Obviously if the real numbers between 0 and 1 are uncountable then the set of all reals is also uncountable.

QED, as Euclid would say.

I have no idea what DI is trying to prove or disprove. It seems to have nothing to do with Cantor's theorem to me.

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Post #3

Post by Divine Insight »

[Replying to post 2 by keithprosser3]

But Keith, you forgot one extremely important thing.

You are supposed to be constructing a "Completed List".

There is no way that you can claim that your arbitrary random number list represents a "Completed List" of anything.

Just because you created a new number that NOT already on your arbitrary list is totally meaningless. It would only be meaningful if you could claim to complete this process.

Cantor is looking at this and saying, "Well, if we carry it out to infinity we will have completed it.

But no, that's wrong. That is the flaw in his argument.

The fact that he has created a new number that's not on HIS list is totally meaningless. That's just a result of the fact that numerical systems of representation are NOT SQUARE.

Take away your decimal point and you can do the same thing with integers.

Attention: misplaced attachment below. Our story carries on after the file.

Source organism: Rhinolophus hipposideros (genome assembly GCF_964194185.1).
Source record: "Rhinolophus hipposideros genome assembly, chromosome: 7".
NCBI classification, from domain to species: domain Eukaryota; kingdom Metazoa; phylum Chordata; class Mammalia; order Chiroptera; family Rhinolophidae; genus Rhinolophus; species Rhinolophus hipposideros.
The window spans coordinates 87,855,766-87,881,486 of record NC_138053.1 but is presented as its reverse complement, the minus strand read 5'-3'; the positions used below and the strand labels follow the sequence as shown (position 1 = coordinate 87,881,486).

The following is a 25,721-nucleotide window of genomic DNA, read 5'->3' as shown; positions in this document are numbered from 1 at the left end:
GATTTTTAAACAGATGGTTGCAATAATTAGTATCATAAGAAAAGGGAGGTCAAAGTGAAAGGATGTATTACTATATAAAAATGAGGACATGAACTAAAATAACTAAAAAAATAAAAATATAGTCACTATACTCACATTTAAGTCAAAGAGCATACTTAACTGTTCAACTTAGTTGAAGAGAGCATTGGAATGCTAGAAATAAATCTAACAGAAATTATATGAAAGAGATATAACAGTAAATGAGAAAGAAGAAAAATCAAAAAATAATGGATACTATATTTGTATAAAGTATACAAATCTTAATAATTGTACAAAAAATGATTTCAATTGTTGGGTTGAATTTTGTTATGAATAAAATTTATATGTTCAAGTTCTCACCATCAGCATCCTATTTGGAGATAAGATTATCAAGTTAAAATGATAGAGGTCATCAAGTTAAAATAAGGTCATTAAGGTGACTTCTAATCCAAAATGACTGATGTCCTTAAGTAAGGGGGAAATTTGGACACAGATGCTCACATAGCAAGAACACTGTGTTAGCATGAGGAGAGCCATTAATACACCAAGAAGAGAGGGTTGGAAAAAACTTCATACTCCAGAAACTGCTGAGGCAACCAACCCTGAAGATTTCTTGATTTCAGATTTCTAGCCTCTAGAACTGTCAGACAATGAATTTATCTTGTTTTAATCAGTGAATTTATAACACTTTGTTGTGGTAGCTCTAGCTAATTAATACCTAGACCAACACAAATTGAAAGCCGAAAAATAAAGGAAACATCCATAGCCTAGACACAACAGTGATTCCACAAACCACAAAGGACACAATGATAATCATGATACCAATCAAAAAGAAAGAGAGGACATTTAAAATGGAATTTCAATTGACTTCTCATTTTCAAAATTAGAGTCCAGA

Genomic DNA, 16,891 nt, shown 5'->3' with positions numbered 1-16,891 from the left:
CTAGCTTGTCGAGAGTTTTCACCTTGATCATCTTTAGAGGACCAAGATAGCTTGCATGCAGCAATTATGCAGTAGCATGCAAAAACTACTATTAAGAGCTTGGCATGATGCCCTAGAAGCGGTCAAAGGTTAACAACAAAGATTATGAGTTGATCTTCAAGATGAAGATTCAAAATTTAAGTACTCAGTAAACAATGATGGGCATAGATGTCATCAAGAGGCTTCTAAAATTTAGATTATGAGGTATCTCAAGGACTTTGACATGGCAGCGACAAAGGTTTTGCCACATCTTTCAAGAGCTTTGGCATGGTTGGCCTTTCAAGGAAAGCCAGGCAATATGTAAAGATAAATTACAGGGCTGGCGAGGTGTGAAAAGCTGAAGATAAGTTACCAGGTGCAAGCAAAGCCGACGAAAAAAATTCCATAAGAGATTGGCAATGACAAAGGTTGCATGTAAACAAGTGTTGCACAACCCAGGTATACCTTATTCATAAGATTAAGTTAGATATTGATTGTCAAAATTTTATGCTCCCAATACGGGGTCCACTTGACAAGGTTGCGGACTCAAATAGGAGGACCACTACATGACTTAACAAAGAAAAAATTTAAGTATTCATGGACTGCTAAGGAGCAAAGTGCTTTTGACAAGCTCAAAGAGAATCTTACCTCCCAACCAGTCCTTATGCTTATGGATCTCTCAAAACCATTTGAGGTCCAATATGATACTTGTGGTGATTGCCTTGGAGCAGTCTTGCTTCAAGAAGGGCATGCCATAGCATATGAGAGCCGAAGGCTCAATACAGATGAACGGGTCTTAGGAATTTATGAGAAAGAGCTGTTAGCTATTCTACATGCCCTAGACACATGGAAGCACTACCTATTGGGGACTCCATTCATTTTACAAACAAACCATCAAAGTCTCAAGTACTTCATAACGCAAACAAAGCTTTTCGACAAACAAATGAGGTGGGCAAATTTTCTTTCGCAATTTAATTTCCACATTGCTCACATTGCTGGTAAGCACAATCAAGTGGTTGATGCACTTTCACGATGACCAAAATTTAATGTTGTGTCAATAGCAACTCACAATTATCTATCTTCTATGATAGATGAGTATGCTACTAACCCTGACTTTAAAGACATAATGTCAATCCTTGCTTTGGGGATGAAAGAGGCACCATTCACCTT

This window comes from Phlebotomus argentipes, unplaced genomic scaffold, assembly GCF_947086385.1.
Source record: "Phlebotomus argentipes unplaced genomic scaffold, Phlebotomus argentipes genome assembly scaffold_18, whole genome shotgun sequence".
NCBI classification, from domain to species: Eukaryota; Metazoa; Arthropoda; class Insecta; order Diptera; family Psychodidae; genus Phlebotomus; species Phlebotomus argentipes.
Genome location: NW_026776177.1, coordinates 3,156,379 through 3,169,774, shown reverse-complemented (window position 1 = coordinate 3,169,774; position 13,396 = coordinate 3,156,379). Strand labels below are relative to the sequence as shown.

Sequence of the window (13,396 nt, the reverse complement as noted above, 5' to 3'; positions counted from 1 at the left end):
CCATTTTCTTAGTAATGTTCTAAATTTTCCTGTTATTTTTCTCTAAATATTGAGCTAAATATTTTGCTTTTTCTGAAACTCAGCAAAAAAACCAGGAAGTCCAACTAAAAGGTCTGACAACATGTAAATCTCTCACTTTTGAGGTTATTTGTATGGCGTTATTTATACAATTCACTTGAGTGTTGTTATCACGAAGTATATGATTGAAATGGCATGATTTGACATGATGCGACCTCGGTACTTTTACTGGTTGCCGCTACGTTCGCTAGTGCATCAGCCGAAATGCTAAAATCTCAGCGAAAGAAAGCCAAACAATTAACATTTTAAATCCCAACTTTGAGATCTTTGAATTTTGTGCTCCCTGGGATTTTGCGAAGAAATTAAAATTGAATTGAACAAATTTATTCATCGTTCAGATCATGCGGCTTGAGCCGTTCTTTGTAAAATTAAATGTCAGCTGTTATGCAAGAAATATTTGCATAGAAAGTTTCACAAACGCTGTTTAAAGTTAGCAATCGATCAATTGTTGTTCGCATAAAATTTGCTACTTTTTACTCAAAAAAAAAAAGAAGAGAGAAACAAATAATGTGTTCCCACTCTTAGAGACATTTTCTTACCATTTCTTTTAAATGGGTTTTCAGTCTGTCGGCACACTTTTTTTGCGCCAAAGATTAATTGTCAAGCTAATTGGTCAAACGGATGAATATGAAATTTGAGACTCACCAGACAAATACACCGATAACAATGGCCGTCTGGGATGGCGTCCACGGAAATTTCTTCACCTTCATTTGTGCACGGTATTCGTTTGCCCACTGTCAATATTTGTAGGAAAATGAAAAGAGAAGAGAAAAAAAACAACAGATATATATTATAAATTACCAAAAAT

1) 1
2) 12
3) 167
4) 5785


Ok, there's the beginning of my list of integers.

I need to make the integers on the right an extra digit long in every step just to facilitate the diagonalization method of elimination.

So now I run my diagonal line down that list


1) [strike]1[/strike]
2) 1[strike]2[/strike]
3) 16[strike]7[/strike]
4) 578[strike]5[/strike]

Replace the following

1 = 2
2 = 3
7 = 8
5 = 6

My new number is 2386

Therefore I've created an integer that's not on my list. And if I keep this up to infinity I will ALWAYS have a NEW integer that's not on my list.

It's numerical trickery.

It's meaningless. The decimal point doesn't save it, it only serves to hide the error.

You can use this same method to prove that the integers can't be put into a correspondence with themselves. Except when you do this with the Integers it becomes CRYSTAL CLEAR that your list is necessarily incomplete. And then you quickly see the flaw staring you right in the face.

This becomes illusive and unseen when you start using decimal notation.

You don't see that your list can never be COMPLETE.

But that is PARAMOUNT.

It your list isn't complete, then how can you claim that the number that you just created cannot be on the completed list?